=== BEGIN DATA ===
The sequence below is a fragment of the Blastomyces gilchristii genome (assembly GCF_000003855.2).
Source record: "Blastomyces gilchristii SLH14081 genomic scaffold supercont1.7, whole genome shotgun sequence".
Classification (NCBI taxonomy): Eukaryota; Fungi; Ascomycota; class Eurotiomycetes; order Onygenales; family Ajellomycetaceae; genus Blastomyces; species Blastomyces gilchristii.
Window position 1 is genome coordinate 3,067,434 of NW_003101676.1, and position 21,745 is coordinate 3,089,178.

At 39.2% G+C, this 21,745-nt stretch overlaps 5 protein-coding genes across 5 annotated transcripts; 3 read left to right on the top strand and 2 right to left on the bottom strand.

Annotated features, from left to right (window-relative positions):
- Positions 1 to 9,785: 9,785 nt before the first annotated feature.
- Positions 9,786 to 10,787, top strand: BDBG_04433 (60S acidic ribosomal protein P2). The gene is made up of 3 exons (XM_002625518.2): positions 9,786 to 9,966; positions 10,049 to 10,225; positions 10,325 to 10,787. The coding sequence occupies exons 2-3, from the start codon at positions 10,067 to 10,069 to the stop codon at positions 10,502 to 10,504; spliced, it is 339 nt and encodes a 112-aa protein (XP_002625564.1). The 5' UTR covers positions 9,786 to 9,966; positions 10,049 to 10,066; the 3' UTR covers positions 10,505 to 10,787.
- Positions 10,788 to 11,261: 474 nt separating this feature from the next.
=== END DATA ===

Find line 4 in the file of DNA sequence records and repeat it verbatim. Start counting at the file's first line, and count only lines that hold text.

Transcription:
Window position 1 is genome coordinate 3,067,434 of NW_003101676.1, and position 21,745 is coordinate 3,089,178.